Bashaw’s 15 for Piano – curious arts

When a group of five Canadian pianists commissioned Howard Bashaw to compose a new work, the University of Alberta music prof jumped at the chance.

“A project of this scope doesn’t come along very often,” explains Bashaw. “It was a special project to have a group of five well-known pianists on the international stage co-commission me for a work through the Canada Council for the Arts.”

The pianists were Corey Hamm from Vancouver, Roger Admiral from Edmonton and Camrose, Kyoto Hashimoto from Montreal, Chicago-based Canadian pianist Winston Choi, and Douglas Finch in London, England. Bashaw had worked with four out of the five of them previously and had a good feel for their personalities, their abilities and their techniques.

He says these acclaimed musicians inspired him in many different ways.

“When I take a commission on as a composer, it is never with stylistic or artistic constraints. No one stepped in and said ‘I want this and I want that.’ This commission was more of a release of ideas than an imposition of boundaries…and each pianist will bring something different in performance of the piece.”

Written in three parts with 15 distinct, extremely diverse movements, 15 for Piano runs 42 minutes in length. The epic original work took Bashaw about a year and a half to complete, working tirelessly at the piano to compose. He re-wrote some of the sections as many as nine times before he was satisfied.

“Each of the parts are like a small concert in itself. Each of those small parts grow in intensity and length to build a long, linear development,” says Bashaw. “I’m very concerned about big picture narratives. I wouldn’t say the movements are like chapters in a book, but they are certainly related.”

Bashaw works in several ways to craft his compositions as engagements with the audience, with contrasts in tempo, character and energy. The composer describes 15 for Piano as very virtuosic and technically demanding. “There’s an ebb-and-flow of textural contrast and temporal momentum.”

Bashaw explores several categories of ideas throughout the score including a collection of toccata-like movements, traditionally used to warm-up a performer. Each of the three parts begin with these flashy movements and each one ends with a developed section inspired by ancient mythology with clear titles such as The Dreaded Lyres of Sirenum Scopuli, and Merciless, the Deadly Narcissist Pool

Also woven into the piece are a series of what Bashaw calls gallery shorts. “These are snapshots, brief images that stuck in my mind,” explains Bashaw. “For example, one of them is called adrift, beneath, a solace of stars. I just imagine, here you are, adrift and you completely surrender to the situation. There is nothing to do. There is nowhere to go. That’s what I imagined and translated into this piano movement.”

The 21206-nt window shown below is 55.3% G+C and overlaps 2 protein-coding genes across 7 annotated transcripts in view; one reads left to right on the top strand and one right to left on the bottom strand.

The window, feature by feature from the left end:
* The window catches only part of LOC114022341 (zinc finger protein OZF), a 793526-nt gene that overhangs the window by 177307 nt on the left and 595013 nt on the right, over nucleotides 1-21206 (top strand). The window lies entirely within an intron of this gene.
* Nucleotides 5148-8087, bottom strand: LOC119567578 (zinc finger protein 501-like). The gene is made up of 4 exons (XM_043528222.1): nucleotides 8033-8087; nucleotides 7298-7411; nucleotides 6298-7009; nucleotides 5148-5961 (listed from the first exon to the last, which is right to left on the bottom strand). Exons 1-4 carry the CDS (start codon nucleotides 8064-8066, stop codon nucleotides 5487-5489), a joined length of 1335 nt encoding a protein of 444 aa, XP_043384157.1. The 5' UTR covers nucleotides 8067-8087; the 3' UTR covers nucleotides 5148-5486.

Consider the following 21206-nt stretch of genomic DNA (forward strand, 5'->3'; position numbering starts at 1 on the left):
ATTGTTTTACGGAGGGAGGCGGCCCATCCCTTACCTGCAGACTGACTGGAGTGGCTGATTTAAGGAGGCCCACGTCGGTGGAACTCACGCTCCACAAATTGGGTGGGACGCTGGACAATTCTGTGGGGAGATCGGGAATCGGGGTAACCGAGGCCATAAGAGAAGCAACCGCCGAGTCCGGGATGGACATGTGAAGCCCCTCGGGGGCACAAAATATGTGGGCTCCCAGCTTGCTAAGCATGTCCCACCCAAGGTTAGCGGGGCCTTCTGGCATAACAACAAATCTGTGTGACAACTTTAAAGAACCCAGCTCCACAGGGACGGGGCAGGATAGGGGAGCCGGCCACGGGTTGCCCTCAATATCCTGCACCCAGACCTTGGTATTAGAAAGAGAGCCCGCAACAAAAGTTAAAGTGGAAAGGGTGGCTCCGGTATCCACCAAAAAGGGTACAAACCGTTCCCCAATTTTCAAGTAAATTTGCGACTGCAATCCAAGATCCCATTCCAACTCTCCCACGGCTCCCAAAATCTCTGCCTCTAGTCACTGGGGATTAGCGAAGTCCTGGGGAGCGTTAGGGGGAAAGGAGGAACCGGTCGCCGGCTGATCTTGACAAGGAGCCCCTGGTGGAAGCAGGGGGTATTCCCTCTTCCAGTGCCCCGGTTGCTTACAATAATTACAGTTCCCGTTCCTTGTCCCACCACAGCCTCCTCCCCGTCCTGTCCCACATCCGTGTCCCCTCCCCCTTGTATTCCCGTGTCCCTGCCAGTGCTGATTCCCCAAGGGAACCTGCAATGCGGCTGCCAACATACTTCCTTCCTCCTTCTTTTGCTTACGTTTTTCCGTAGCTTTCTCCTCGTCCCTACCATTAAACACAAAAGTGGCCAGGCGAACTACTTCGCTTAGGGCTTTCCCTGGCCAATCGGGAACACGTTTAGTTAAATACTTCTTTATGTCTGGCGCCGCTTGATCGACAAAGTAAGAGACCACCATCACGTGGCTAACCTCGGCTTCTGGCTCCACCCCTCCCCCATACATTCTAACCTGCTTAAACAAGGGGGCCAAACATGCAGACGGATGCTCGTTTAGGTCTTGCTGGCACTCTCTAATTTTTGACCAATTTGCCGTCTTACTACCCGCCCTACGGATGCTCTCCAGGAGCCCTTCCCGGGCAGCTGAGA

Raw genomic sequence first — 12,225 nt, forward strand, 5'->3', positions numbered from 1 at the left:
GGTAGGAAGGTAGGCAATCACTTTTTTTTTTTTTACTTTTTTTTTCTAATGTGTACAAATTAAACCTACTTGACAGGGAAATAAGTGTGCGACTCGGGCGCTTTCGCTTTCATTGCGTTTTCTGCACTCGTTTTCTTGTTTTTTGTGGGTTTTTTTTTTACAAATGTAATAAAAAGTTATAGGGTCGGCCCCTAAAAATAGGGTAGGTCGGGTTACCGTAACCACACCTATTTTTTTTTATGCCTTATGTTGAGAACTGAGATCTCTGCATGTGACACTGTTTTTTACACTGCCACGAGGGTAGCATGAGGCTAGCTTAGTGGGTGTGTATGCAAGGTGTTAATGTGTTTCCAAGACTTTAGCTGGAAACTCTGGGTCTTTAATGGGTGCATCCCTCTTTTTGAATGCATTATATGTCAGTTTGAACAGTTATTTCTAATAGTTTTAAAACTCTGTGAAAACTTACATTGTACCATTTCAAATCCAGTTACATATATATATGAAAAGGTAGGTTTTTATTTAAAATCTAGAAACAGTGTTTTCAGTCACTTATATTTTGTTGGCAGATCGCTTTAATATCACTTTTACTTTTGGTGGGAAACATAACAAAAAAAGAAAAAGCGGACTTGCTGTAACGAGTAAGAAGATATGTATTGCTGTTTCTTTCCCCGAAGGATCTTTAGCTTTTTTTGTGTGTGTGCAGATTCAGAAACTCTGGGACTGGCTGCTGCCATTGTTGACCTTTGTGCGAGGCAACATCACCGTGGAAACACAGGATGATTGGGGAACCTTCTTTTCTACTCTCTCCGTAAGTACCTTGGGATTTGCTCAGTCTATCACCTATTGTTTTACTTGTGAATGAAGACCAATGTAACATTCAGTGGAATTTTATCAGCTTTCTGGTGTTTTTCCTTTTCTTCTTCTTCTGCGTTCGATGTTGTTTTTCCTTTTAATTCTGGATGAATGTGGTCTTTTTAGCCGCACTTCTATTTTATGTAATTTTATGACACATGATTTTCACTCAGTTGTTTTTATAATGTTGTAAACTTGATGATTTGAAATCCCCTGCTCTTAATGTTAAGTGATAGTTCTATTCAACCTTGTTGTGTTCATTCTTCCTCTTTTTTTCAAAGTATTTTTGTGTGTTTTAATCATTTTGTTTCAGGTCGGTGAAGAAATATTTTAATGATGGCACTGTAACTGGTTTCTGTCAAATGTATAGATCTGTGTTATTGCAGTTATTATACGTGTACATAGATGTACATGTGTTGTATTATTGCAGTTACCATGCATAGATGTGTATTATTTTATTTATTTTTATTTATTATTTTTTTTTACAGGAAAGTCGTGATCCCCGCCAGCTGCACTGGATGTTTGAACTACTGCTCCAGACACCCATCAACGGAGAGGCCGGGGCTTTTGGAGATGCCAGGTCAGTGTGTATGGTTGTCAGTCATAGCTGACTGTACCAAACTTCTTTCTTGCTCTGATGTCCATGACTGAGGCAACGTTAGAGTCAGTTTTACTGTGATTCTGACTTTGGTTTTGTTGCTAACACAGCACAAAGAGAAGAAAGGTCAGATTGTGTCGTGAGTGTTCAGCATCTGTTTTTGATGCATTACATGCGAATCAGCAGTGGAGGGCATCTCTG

Another gallery short, Homage, Monet, is inspired by an encounter with Monet’s famous Waterlilies. “Of course the mediums of painting and piano are quite different but it helps when we cross-over interdisciplinary. One can find inspiration in the drama, in the action, in how we respond emotionally and physically.”

One of the premieres of 15 for Piano was performed by U of A pianist Roger Admiral in Toronto at the Canadian Music Centre’s recently renovated concert space. Admiral also recently performed the work in Vancouver (May, 2015) and in Brazil (August, 2015). He is slotted to play Bashaw’s complete 15 for Piano as part of the U of A’s mainstage concert Contemporary Canadian on October 18, 2015 at 3 p.m. in Convocation Hall.

The CD recording of Howard Bashaw, 15 for Piano was recently released on the Centrediscs label, performed by Roger Admiral on the Canadian Music Centre’s new Steingraeber & Söhne piano with support from the University of Alberta Department of Music and the President’s Fund for the Creative and Performing Arts, as well as the Canada Council for the Arts.

Presenters: University of Alberta Department of Music
Event Title:Contemporary Canadian
Featuring:Buzz and 15 for Piano by Howard Bashaw
Performed by: Guillaume Tardif (violin) and Roger Admiral (piano)
Date: Sunday, October 18 at 3 p.m.
Venue: Convocation Hall, University of Alberta
Tickets: $10 student, $20 adult, $15 senior. Available at the door or in advance from Yeglive

For more details, see show page:

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